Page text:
Wednesday, October 3, 2007

Book Review: Katz On Dogs

My latest read is Katz on Dogs: A Common Sense Guide to Training and Living with Dogs by Jon Katz. I actually finished it quite a while ago, but I've been busy, and I figured such a thoughtful book deserved a bit more of a thoughtful review. Hope the wait was worth it!

Katz on Dogs is described as a "common sense guide to training", and that's exactly what it is. Jon Katz writes about his own experiences raising his 3 dogs, and stories from people he has encountered, using his own common sense and experience to come to conclusions about how to train your dog in such a way that you can live together in harmony. That's the reason I have such a love/hate relationship with this book. Sometimes his reasoning makes complete sense, and makes training my dog seem easy. Other times I completely disagree with him and feel like he's over simplifying, being unrealistic, or being just plain arrogant.

Jon Katz lives on a farm with his 3 dogs, 2 Border Collies and 1 Labrador Retriever. He's written a few other books that also cover his experiences raising his dogs, so I got the feeling I wasn't always getting the whole story. The two Border Collies, the way he described them, seemed to have behavioral issues he was working past, but he never went very in depth with his own dogs (he saved that for other people's),so I'm not sure what their deal was. I'm going to say upfront that halfway through reading this book I read that he actually gave away one of the Border Collies, and had the other one put down. When I read the article he wrote talking about the decision to put Orson down, he (again extremely lacking in specifics) mentions that Orson bit a child. Well what kind of biting? Did he send the kid to the hospital? Did he just nip at him a little bit, accidentally drawing blood? I think there's a big difference if it's a decision between life and death for a dog that supposedly completes you. I also read that he got rid of Rose, his herding dog. I don't know if that one's true, but it wouldn't surprise me since he didn't write about her with much affection in the book. Actually, all three of his dogs are written almost as caricatures, rather than read dogs. Rose, in the book, is the herding dog. She cares for nothing but herding. Orson is the dog with problems. He sticks by Katz, and cares for no one but him. Clementine is the new kid on the block and obvious favorite (probably because labs are easier?). She is the playful one that loves chasing squirrels and playing with sticks. Really? That's all there is to your dogs? Probably not, and Katz probably knows this, but for me it lessened his credibility because he made it seem like he didn't understand the depth of his dogs' personalities. He comes off as being rather cold, but that's probably just him trying to come off as objective.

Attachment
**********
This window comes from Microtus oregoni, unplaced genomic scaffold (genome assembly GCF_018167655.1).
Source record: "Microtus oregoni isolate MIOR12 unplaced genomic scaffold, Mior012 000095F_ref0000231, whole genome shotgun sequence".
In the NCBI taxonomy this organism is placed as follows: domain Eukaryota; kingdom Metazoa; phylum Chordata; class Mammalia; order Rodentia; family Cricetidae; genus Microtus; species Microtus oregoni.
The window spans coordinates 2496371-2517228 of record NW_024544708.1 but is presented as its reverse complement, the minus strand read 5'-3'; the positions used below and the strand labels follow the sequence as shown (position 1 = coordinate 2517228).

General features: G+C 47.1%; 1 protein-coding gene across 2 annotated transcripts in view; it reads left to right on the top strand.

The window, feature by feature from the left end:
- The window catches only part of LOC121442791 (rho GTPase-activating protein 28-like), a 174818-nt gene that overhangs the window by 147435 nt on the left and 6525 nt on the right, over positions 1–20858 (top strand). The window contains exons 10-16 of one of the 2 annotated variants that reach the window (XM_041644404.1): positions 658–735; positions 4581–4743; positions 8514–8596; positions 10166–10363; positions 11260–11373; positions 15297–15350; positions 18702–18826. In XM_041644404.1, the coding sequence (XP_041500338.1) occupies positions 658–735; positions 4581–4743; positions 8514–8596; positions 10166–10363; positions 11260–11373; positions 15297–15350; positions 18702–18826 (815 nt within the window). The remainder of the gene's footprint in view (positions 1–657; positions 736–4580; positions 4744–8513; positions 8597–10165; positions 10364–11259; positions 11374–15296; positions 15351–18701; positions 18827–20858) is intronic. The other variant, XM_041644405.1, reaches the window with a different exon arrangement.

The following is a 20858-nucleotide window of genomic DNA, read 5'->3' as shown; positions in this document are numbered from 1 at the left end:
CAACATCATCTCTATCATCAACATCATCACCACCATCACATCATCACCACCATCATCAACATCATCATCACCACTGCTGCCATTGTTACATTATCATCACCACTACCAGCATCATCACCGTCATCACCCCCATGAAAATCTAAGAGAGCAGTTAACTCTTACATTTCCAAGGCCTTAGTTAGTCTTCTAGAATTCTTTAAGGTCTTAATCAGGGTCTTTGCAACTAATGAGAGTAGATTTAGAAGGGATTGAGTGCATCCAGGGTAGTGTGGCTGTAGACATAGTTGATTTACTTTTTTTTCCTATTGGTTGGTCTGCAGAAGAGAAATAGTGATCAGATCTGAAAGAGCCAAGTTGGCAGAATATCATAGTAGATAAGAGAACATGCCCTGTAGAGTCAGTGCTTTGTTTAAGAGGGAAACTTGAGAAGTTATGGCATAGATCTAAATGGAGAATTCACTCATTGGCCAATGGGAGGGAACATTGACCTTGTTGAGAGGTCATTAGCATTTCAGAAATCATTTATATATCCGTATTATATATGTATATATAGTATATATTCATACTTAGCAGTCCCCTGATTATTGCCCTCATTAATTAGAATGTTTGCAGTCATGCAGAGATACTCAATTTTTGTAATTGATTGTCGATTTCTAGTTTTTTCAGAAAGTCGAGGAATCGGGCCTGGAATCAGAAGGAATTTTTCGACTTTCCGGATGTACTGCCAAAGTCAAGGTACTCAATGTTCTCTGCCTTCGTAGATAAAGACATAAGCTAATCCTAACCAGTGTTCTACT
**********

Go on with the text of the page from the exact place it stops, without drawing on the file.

The good points in the book were the beginning. Like all good dog books start, his first chapter is on making sure that getting a dog is right for you. He applies his common sense well here, by pointing out that dogs are a lot of responsibility, and you should realize what you're getting into. There is no perfect dog, it is an ongoing process that never ends. One thing I think he really nailed was the idea of the "quitting point". This is the point that we stop training our dogs, either because we don't realize we've stopped, we think we've trained them enough, or we've just given up. He also talks about the "good enough" dog. This is when we train our dogs to a point (usually the basics), then say that it's good enough, and stop training them. His lesson is that we should never stop training our dogs, or at least observing their environment so we can recognize when it changes. If your quitting point occurs before you've trained your dog enough to live harmoniously with him/her, then you should seek help in getting past it. I think being aware of the quitting point is important, because then you can be conscious of it, and know to watch out for it when you feel your dog is trained "good enough". He also has a lot of insight on multi-dog households, though again, he doesn't offer up very much in the way of specific examples.